## Free energy machine

Is the cohesive force of water stronger than gravity? Answer: yes (look at water cling to the side of a glass). Therefore, capillary action will pull water uphill.

For an example, look at a tree. A tree is a slow motion fountain.

Or touch the end of a napkin into water and the water crawls up. That’s capillary action. Also note how it filters certain heavier substances. So the design of the napkin (sponge) can extract discrete particles from the fluid.

Edited to add picture on 1/11/2010:

Another design using the same principles (1/27/2010):

### 6 Responses to “Free energy machine”

1. keihatsu1 Says:

After the water is pulled uphill through capillary action, another material is needed to allow gravity to overcome the cohesiveness of the water and you have an uphill fountain. aka a free energy machine.

2. keihatsu1 Says:

Abstract

An energy machine that uses capillary action to draw fluid against gravity. The fluid is collected and heat expands the fluid so it falls back into the original pool of fluid.

Claims

What is claimed:
1. the capillaries of sufficient diameter to draw fluid up against gravity.
2. collecting the fluid
3. heating the fluid so the fluid expands

1. the capillaries of sufficient diameter to draw fluid up against gravity
2. capillaries of a different diameter to draw the fluid into a shape where gravity can overcome the cohesive force of the capillaries

Specification

1. capillary action draws fluid up against gravity (or other fluid)
2. fluid is collected and heated (Eg. sunlight)
3. fluid expansion causes droplets to form
4. gravity causes the droplet to fall
5. energy can be harnessed from the falling droplet

Example:

Draw the water up through capillary action
Collect the water in a sponge with a glass top
Boil the water using a magnifying glass with sunlight
Collect the water droplets on the glass top
Direct the water droplets down the glass top and return the water to its source
Put a water wheel on the water droplets as they fall back to its source

Example 2:
How does a coconut fill with water?

3. keihatsu1 Says:

Possible explanation for capillary action: Water is comprised of three bubbles of light. Two Hydrogen and one Oxygen. They are attached by magnetic charge. The 3 part bubble can then attach to another bubble of heavier mass. The resulting bubble is lighter than the surrounding molecules and therefore rises.

Evaporation is a balloon ride of the molecules.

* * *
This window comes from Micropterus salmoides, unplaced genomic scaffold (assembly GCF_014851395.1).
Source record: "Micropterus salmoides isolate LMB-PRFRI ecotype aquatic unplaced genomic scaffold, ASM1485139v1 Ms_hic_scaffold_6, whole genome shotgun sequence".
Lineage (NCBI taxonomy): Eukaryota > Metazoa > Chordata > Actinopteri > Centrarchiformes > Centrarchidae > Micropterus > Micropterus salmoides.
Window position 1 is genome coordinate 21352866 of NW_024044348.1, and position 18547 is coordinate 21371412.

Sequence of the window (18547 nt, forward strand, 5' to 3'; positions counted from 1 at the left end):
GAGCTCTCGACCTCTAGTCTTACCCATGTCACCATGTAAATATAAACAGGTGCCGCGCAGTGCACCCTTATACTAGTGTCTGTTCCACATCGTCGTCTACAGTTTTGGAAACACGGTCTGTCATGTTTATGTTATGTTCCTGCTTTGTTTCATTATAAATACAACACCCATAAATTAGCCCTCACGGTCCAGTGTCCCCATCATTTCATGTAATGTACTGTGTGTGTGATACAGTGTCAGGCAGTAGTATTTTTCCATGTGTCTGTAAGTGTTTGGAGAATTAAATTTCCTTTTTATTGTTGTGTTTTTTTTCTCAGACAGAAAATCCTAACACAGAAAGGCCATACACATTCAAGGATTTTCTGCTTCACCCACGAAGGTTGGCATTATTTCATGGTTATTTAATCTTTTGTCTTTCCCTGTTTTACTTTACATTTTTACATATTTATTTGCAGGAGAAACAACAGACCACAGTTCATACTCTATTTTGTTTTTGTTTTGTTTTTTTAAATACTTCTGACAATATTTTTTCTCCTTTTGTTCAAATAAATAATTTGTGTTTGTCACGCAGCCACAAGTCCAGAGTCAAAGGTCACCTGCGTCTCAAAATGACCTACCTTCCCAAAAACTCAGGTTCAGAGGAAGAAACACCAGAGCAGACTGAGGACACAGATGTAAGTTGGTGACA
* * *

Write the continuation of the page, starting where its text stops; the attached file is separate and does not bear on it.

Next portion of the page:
4. keihatsu1 Says:

After a bit of study…

Covalent bonding of hydrogen and oxygen into a water molecule is really comprised of 3 bubbles of light sharing the same bubble walls (look at a bubble bath for instance). Bubble wall thickness is reflected in chemists’ measurements of the number of shared electrons.

Adhesion is possible to other water molecules (electromagnetic attraction). Adhesion is also possible to other molecules when the hydrogen and oxygen bubbles comprising the water molecule are positioned to where the adhesion to the body of water is less than the electromagnetic attraction to another atom or molecule such as nitrogen.

I also believe that random electromagnetic waves in the environment are responsible for vibrating the bubbles in semi-random ways. This can result in hydrogen separating from its covalent bond to the oxygen molecule and/or vibrating enough to separate from other water molecules. The above is the detail of how to extract hydrogen from water using my “Trapping Discrete Particles in Fluids” patent. Some scientists refer to this as quantum effects, however it is my opinion the cause is random electromagnetic frequencies in the environment exciting the nucleus of the atoms in semi-random ways.

5. keihatsu1 Says:

Here’s another design to try:

Imagine a pipe bent at one end. The short end of the pipe is placed in a reservoir of water. The long end would extend to a new reservoir which is vertically higher than the source. Fill the pipe with water and the water should maintain a flow to the higher reservoir. Why? Because the water will remain in cohesion while the longer end of the pipe will have greater weight and mass to pull the water up through the short end of the pipe. It’s a little difficult to set up, but should work and would run forever, as long as the original reservoir remained filled.

6. keihatsu1 Says:

Note: The above idea might require another material to act as a smaller capillary to maintain the cohesion into the destination reservoir.